In the waste one can find everything that humans do not need any more and want to get rid of as quick as possible. Hereby I count rotting food left-overs to the more or less harmless and normal substances... But on the dump is also highly infectious medical waste (including used syringes), dead animals and a broad cocktail of further toxic and dangerous matter, with which the people come in contact unprotectedly. In particular many children are around barefoot, without headgear and gloves in these dangerous surroundings.

In 2002 two children got injured very badly after a grenade exploded in the waste. The conditions among which the wastepicker has to work and live are below human dignity.

Meanwhile the sun ascends and is soon vertical over our heads. The wind has turned and presses the smoke of the burning garbage dump onto the unloading place. It is very hot and steamy, poisonous smoke bites into the eyes and lungs and mingles with the stench of the garbage. Long ago I lost my fancy place beside the garbage truck, elbowed out by the other humans, whose daily survival is in direct relation to the amount of valuables collected. Also I do not attract anyone’s attention anymore. Like all other wastepickers I sink into lethargy, not thinking anymore about the hostile environment, not thinking anymore about richness and poverty, not thinking anymore about justice and injustice in the world. My head is dull, I tear open more garbage bags and try to fill my plastic sack, feeling happy about every aluminium can, because with aluminium I can make the most money, but mostly my colleges are faster than me and snap the best pieces away in front of my nose.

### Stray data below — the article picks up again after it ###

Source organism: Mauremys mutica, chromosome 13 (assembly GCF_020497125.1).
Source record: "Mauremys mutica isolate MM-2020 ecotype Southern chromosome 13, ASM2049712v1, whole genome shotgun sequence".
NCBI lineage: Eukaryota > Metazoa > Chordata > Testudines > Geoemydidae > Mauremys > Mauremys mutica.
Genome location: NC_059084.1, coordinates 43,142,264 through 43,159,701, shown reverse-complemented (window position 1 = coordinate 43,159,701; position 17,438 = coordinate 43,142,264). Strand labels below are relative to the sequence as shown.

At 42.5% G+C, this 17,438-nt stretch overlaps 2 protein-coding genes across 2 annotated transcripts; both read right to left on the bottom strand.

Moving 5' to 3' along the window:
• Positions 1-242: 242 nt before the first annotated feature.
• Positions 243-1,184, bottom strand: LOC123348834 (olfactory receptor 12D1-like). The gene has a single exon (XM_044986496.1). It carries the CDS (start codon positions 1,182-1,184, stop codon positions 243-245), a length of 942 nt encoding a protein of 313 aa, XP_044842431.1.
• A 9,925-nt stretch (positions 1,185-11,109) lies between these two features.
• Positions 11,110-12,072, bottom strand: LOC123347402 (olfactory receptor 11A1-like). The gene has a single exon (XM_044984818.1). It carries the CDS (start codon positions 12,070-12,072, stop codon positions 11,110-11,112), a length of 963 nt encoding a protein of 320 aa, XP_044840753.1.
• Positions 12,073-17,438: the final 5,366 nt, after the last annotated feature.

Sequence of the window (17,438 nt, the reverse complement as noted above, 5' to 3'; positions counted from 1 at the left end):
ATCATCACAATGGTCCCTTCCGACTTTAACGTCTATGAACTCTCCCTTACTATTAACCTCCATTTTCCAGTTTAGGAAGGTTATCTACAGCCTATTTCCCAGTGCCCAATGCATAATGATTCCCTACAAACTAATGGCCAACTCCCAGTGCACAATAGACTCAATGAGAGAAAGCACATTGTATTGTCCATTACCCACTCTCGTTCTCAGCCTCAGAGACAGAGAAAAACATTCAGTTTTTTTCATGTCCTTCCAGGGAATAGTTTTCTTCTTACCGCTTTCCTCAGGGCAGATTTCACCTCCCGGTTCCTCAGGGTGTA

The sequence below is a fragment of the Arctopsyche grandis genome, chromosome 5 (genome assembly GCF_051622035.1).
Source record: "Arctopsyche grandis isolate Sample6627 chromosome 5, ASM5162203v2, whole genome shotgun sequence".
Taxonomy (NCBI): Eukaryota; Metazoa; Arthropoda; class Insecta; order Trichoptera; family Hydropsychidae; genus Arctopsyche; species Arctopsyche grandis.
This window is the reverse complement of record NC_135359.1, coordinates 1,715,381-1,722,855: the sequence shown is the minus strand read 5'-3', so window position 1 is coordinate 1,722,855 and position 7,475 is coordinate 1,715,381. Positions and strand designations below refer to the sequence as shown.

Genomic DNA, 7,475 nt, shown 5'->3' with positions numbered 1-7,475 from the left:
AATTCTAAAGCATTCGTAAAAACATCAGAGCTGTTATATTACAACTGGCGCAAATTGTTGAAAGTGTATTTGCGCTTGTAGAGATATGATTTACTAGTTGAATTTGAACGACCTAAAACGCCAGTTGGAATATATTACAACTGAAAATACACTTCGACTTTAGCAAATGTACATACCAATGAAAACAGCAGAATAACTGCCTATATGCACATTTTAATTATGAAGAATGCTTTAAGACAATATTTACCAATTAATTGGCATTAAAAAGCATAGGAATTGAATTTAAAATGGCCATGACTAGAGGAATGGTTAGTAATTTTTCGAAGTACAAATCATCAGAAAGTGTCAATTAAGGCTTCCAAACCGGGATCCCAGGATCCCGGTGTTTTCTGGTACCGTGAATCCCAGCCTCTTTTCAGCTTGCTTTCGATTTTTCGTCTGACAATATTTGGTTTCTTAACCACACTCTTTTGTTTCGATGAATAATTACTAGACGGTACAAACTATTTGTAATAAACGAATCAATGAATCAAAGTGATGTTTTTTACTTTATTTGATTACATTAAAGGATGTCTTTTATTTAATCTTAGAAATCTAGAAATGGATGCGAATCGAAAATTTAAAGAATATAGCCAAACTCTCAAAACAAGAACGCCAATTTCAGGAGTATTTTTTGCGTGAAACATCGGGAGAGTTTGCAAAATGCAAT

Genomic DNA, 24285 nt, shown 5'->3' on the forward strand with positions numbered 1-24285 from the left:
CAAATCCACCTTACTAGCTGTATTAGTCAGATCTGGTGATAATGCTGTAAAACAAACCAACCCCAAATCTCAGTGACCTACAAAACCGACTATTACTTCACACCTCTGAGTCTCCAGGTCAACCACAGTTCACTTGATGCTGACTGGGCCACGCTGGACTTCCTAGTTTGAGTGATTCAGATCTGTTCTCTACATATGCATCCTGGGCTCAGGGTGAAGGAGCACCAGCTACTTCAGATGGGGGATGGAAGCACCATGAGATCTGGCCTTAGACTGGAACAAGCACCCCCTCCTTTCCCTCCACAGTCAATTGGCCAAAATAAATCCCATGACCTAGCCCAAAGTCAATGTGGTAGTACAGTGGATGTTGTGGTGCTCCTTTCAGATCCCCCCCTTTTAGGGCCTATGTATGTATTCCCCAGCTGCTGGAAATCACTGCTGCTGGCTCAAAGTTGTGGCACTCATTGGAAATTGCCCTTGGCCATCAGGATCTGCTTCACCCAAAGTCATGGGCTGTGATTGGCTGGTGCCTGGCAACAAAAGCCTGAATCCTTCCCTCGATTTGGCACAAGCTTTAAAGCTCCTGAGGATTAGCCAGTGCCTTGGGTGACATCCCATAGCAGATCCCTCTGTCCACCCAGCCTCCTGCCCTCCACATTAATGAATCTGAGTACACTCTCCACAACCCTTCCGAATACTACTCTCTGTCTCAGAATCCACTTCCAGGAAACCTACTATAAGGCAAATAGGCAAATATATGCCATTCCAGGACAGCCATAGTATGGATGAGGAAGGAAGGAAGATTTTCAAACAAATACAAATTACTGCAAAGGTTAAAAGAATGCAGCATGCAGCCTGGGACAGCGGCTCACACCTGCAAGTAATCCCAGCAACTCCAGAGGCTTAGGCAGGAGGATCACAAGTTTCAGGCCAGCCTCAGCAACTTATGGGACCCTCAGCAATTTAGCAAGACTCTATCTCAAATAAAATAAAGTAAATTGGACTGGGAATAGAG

Then, as some kids notice my puny success, they start to collect for me and as they start from time to time to put a can or bottle into my sack, I am moved to tears.

Neverending is the flow of garbage trucks from the city. Again and again they unload their stinking freight. As if the world only consists of waste. Already, before the truck starts the unloading, some wastepickers are climbing at breakneck speed, on the truck to catch a bargain... (plastic bottle or can favourably). As soon as the unloading flap opens, the foremost search through the waste, climb on to the pile, always in the hope of the greatest pray. In fact the wastepicker will pay their collegues for the privilege to be in the first row.